Hezbollah may not be included on the European Union's list of terrorist groups even if it did bomb Jewish tourists in Bulgaria, the EU's top counter-terrorism official reportedly said.
On Monday, the news site EUobserver quoted the official, Gilles de Kerchove, as saying that Bulgaria's investigation into the incident is likely to be concluded next month.
According to Israel, the Lebanon-based Hezbollah was behind the bombing on July 19 in Burgas, which targeted a bus of Israeli tourists and left five Israelis and one Bulgarian dead.
U.S. and Israeli officials have said the EU should blacklist Hezbollah if the Bulgarians find it guilty of perpetrating the attack. Its inclusion would make it illegal for Hezbollah sympathizers in Europe to send money to the group, which the United States and Israel list as terrorist.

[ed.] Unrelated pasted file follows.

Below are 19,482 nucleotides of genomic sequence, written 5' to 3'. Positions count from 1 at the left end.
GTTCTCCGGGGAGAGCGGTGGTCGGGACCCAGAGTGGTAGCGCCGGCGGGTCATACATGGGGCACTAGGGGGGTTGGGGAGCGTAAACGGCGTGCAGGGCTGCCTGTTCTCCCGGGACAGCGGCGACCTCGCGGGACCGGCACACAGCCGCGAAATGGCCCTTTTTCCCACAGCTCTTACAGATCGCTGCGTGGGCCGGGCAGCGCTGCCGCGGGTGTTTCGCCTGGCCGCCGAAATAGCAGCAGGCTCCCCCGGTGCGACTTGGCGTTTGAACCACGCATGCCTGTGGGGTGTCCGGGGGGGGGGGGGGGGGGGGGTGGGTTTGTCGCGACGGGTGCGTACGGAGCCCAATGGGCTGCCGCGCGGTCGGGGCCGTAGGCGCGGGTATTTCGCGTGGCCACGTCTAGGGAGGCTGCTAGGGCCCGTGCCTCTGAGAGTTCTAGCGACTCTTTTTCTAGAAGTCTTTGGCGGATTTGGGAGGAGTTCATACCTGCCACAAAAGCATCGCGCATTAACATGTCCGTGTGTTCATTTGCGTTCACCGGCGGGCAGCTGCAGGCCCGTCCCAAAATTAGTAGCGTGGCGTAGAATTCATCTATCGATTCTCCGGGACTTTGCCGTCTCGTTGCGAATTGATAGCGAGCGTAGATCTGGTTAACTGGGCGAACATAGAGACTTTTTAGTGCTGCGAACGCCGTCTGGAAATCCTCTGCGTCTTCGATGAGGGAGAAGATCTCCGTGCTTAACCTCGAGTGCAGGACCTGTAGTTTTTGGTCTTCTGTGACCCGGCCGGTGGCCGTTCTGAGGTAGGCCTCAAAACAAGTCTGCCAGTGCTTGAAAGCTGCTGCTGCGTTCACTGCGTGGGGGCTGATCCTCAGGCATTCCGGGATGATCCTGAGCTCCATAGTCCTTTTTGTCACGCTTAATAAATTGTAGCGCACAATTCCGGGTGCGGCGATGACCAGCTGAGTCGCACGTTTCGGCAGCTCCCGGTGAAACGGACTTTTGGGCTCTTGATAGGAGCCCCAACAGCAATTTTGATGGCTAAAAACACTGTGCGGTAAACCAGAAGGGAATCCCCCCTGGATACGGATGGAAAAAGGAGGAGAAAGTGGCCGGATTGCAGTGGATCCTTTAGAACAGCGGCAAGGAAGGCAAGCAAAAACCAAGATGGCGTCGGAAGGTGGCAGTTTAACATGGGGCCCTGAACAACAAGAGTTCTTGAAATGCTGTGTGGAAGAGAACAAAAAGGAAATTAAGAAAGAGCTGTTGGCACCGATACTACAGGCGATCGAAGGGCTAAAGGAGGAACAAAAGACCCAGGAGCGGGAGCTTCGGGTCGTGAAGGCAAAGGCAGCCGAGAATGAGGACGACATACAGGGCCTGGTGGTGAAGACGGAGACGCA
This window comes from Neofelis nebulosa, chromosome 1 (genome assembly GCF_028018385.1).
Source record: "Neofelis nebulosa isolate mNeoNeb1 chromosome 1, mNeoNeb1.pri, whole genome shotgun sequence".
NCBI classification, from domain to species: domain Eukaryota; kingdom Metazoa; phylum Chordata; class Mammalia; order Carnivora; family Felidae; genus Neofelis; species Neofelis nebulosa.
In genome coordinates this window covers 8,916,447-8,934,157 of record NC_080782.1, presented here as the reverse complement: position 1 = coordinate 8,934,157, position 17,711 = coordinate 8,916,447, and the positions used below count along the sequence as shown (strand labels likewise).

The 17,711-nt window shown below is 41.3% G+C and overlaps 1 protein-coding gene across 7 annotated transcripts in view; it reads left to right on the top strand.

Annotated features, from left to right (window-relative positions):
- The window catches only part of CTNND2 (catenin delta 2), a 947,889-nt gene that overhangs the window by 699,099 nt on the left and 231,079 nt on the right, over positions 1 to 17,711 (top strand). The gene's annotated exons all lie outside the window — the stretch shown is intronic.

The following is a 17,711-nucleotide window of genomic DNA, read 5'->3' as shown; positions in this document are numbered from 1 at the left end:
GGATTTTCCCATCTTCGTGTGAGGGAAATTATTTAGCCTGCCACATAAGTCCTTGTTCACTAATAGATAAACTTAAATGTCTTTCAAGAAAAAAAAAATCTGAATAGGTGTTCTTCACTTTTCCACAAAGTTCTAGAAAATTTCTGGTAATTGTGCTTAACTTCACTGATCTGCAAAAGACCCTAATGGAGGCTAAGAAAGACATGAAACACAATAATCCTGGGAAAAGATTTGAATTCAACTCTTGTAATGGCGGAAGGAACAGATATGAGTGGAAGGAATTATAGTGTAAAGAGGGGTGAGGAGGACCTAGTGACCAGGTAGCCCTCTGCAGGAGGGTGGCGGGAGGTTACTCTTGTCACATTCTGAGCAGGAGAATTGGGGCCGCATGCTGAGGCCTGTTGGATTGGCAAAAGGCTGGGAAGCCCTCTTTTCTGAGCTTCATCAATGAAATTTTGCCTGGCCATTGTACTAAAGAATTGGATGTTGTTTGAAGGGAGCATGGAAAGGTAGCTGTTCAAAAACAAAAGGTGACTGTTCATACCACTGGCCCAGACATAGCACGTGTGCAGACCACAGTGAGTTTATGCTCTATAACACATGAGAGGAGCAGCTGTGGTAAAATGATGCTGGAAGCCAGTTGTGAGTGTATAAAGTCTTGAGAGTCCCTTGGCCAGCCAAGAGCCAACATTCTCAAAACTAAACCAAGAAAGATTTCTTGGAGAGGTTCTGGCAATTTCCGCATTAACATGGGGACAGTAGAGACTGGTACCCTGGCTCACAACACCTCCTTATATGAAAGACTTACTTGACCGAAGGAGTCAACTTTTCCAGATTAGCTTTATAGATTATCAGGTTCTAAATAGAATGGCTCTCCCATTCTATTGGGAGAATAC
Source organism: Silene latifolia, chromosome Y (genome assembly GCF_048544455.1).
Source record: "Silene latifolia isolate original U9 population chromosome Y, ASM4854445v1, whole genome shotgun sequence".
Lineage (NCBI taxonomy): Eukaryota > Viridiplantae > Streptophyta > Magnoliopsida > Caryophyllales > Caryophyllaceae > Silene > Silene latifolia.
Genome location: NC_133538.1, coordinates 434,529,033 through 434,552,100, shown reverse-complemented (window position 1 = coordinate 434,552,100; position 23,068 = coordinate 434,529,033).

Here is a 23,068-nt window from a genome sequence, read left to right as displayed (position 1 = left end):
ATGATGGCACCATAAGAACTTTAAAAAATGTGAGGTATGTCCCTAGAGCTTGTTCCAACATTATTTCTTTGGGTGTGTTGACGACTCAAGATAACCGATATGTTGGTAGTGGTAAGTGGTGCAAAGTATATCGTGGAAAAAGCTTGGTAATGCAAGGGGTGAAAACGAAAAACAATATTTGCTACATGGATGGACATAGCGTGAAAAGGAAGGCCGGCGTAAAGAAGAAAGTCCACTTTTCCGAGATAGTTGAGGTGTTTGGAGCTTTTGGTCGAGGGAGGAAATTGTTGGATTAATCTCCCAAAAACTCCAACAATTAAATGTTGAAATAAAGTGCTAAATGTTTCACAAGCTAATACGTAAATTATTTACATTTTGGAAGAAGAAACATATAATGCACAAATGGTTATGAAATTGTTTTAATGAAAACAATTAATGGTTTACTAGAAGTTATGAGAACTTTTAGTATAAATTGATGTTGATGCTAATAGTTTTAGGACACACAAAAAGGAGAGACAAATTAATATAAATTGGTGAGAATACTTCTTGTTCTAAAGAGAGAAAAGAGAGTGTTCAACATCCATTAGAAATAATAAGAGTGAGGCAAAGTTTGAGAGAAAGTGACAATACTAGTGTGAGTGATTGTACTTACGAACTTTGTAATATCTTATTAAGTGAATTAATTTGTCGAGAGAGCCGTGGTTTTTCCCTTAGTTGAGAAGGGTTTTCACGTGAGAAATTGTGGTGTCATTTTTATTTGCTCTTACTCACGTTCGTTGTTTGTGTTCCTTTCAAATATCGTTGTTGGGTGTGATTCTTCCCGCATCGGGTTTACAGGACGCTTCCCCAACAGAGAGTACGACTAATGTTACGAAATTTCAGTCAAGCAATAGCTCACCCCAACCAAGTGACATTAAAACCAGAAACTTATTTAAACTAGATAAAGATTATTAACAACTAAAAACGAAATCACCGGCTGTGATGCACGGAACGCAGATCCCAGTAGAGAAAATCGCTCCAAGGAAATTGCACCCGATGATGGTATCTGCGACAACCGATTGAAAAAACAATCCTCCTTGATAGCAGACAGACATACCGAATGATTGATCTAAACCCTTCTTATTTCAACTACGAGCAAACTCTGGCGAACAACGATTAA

“There is no automatic listing just because you have been behind a terrorist attack," de Kerchove is quoted as saying. "It's not only the legal requirement that you have to take into consideration, it's also a political assessment of the context and the timing."
He noted there is "no consensus" among EU states on whether listing Hezbollah, which is part of the Lebanese government, would be useful or not.
The London-based Arabic newspaper Al Hayat last week cited a "European source" as saying that he predicted the investigation will point to Hezbollah. The Bulgarian Interior Ministry denies the report, however.